Date Filed: 05/06/2014
of title for his loan. Since his pleadings merely state that Fannie Mae has
“claimed to own a loan at Plaintiff’s address,” we agree with the district court
that Warren’s allegations are insufficient to state a claim upon which relief
may be granted. Iqbal, 556 U.S. at 678. Additionally, his failure to establish
his own superior right to the property, such as by pleading that he was current
on his mortgage payments, also renders his quiet title claim defective. See, e.g.,
Gordon, 352 S.W.3d at 42.
Next, Warren contends that BOA was never legally assigned the note or
deed of trust because MERS, as a “nominee,” lacked the authority to assign
either to third parties. Warren cites cases applying other states’ law in order
to argue that MERS is a “straw man” and lacks authority to assign a mortgage
note. He concedes that this is not a valid interpretation of Texas law but
nonetheless urges us to apply the laws of the other states. However, it is well
settled that under Texas law, which applies in the present matter, MERS is a
mortgagee and may transfer to a mortgage servicer, such as B.A.C., authority
to foreclose. See Martins v. BAC Home Loans Servicing, L.P., 722 F.3d 249,
255 (5th Cir. 2013). Additionally, we have previously held that arguments that
merely question the validity of an assignment of a deed of trust from MERS to
another mortgage servicer are not a sufficient basis for a quiet title action
under Texas law. See Morlock, L.L.C. v. JP Morgan Chase Bank, N.A., No. 1220623, 2013 WL 2422778, at *2 (5th Cir. June 4, 2013) (per curiam)
Warren also claims that, even if we apply Texas law, there are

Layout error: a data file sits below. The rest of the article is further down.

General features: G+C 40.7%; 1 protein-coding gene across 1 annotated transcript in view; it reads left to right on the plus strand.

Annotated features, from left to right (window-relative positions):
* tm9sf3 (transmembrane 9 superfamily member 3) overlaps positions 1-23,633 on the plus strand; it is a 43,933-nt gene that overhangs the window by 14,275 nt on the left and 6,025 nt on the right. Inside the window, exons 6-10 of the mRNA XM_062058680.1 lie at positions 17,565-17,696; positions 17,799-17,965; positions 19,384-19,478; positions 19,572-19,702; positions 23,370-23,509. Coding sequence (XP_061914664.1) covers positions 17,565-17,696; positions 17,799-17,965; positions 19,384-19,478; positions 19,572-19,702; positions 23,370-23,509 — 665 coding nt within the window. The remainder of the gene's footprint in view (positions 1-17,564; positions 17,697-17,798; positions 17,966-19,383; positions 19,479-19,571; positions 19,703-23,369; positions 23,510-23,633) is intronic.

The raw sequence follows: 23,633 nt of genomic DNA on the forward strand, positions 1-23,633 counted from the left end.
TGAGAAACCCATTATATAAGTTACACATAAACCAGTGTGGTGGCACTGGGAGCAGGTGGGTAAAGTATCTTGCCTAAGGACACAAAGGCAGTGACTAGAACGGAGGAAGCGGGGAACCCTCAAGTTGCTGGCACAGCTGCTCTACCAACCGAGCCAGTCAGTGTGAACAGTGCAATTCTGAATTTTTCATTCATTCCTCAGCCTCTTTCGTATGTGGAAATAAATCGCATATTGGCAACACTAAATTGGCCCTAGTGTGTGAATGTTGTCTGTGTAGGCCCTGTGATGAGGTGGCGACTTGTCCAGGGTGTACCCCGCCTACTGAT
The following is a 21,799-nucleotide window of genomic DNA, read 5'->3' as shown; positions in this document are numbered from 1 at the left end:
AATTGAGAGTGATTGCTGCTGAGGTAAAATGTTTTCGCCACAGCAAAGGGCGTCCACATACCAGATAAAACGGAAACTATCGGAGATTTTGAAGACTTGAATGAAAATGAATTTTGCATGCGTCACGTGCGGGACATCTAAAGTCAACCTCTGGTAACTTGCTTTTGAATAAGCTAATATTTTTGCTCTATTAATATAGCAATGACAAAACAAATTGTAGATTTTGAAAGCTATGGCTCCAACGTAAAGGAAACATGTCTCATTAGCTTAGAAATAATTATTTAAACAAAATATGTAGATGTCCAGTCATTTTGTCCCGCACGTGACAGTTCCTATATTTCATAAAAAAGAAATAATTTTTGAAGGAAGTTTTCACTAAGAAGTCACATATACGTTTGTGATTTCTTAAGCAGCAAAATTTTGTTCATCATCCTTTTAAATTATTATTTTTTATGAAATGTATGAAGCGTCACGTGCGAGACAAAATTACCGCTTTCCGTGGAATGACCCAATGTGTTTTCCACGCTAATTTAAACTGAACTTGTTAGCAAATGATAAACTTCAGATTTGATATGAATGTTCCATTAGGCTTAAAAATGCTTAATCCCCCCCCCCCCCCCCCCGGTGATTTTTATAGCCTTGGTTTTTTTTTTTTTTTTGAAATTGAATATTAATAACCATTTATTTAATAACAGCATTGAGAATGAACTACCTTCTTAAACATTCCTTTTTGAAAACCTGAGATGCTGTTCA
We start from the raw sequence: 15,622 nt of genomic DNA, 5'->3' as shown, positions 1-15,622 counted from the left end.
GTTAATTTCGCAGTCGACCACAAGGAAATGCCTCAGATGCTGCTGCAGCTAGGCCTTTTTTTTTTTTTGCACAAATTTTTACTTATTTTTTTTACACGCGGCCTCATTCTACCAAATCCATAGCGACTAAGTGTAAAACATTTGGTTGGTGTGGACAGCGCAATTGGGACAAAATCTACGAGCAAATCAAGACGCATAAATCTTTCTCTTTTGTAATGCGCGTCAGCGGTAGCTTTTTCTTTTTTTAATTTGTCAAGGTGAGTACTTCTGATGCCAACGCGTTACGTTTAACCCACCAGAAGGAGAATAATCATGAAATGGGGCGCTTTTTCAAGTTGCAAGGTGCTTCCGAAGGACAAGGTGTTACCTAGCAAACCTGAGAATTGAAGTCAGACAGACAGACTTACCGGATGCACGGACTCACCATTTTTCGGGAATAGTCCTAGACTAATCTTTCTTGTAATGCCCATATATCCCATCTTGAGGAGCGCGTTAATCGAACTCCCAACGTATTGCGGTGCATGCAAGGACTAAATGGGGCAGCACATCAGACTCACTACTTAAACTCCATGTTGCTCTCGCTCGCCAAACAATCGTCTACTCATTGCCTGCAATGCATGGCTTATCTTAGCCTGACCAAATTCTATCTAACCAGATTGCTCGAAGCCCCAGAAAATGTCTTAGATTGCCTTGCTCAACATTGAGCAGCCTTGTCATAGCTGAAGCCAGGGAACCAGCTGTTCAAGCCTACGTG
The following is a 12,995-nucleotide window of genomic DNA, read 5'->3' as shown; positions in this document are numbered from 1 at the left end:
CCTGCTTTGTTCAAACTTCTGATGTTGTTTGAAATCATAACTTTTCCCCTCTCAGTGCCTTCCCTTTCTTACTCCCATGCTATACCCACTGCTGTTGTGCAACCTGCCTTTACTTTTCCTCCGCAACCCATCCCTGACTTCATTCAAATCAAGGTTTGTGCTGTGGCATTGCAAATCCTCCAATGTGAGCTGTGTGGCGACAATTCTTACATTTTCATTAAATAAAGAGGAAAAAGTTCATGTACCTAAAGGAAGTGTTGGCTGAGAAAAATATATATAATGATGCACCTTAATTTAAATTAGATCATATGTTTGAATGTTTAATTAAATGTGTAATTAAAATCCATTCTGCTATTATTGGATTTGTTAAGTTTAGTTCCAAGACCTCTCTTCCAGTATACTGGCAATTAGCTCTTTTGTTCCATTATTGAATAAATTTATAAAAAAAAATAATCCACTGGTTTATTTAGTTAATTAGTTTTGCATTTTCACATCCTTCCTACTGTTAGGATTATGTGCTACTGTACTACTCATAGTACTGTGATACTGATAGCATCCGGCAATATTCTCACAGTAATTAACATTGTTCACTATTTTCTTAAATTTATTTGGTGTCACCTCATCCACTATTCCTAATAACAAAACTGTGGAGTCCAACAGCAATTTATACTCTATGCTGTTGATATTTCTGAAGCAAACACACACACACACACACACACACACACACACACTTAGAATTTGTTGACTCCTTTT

“ambiguities” in the loan contract.
He specifically states that the terms
“successors” and “assigns” fail to specify who MERS’s successors and assigns
are. Thus, he concludes that MERS had a “blank check” to transfer or sell the
beneficial interest to “unknown third parties.” However, he provides no legal
authority for his proposition that, under Texas law, the contract that grants a
Date Filed: 05/06/2014
mortgagee the right to transfer its interests to mortgage servicers not
specifically listed in the document is problematic, let alone that it shows that
he has superior title to the property.
Lastly, Warren argues that he is entitled to quiet title because the note
was allegedly securitized and transferred to unknown investors, thus making
it impossible for BOA to have acquired ownership. The district court rejected
this argument on the ground that Warren provided no legal authority for the
proposition that the securitization of debt renders the note and accompanying
deed of trust unenforceable. The district court explained that a number of
other district courts across the country have likewise found this argument
meritless. On appeal, Warren raises the same argument without providing
legal authority for his claims. Even had he provided legal authority for this
proposition, this argument suffers from the same defect as his previous
arguments—in attacking the validity of the transfer to BOA, Warren has still
not demonstrated that he has superior title. Fricks, 45 S.W.3d at 327. We
agree with the district court that this argument cannot substantiate his claim
to quiet title.
For the foregoing reasons, we AFFIRM the judgment of the district court.